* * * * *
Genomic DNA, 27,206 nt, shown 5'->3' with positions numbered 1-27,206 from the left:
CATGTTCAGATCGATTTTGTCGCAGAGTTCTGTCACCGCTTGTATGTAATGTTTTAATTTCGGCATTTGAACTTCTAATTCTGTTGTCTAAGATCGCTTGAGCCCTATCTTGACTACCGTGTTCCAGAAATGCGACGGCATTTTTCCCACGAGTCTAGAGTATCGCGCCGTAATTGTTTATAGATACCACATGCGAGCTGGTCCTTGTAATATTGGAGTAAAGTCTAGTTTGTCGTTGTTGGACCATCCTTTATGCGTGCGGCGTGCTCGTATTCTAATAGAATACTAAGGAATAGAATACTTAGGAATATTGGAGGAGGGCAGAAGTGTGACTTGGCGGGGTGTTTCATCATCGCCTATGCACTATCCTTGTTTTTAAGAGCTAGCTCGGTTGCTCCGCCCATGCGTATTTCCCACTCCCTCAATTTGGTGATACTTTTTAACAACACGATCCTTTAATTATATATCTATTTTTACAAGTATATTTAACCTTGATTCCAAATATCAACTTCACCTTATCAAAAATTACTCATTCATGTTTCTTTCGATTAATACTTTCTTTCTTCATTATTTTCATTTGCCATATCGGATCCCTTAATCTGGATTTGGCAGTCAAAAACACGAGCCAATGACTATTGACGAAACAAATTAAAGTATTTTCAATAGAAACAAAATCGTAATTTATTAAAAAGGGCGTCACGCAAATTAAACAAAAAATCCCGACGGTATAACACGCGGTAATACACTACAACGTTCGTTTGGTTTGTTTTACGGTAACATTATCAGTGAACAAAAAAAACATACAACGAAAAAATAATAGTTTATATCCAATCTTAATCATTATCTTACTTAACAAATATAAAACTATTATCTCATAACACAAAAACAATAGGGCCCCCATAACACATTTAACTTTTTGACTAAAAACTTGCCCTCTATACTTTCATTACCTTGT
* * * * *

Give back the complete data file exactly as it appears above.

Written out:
Genomic DNA, 27,206 nt, shown 5'->3' with positions numbered 1-27,206 from the left:
CATGTTCAGATCGATTTTGTCGCAGAGTTCTGTCACCGCTTGTATGTAATGTTTTAATTTCGGCATTTGAACTTCTAATTCTGTTGTCTAAGATCGCTTGAGCCCTATCTTGACTACCGTGTTCCAGAAATGCGACGGCATTTTTCCCACGAGTCTAGAGTATCGCGCCGTAATTGTTTATAGATACCACATGCGAGCTGGTCCTTGTAATATTGGAGTAAAGTCTAGTTTGTCGTTGTTGGACCATCCTTTATGCGTGCGGCGTGCTCGTATTCTAATAGAATACTAAGGAATAGAATACTTAGGAATATTGGAGGAGGGCAGAAGTGTGACTTGGCGGGGTGTTTCATCATCGCCTATGCACTATCCTTGTTTTTAAGAGCTAGCTCGGTTGCTCCGCCCATGCGTATTTCCCACTCCCTCAATTTGGTGATACTTTTTAACAACACGATCCTTTAATTATATATCTATTTTTACAAGTATATTTAACCTTGATTCCAAATATCAACTTCACCTTATCAAAAATTACTCATTCATGTTTCTTTCGATTAATACTTTCTTTCTTCATTATTTTCATTTGCCATATCGGATCCCTTAATCTGGATTTGGCAGTCAAAAACACGAGCCAATGACTATTGACGAAACAAATTAAAGTATTTTCAATAGAAACAAAATCGTAATTTATTAAAAAGGGCGTCACGCAAATTAAACAAAAAATCCCGACGGTATAACACGCGGTAATACACTACAACGTTCGTTTGGTTTGTTTTACGGTAACATTATCAGTGAACAAAAAAAACATACAACGAAAAAATAATAGTTTATATCCAATCTTAATCATTATCTTACTTAACAAATATAAAACTATTATCTCATAACACAAAAACAATAGGGCCCCCATAACACATTTAACTTTTTGACTAAAAACTTGCCCTCTATACTTTCATTACCTTGT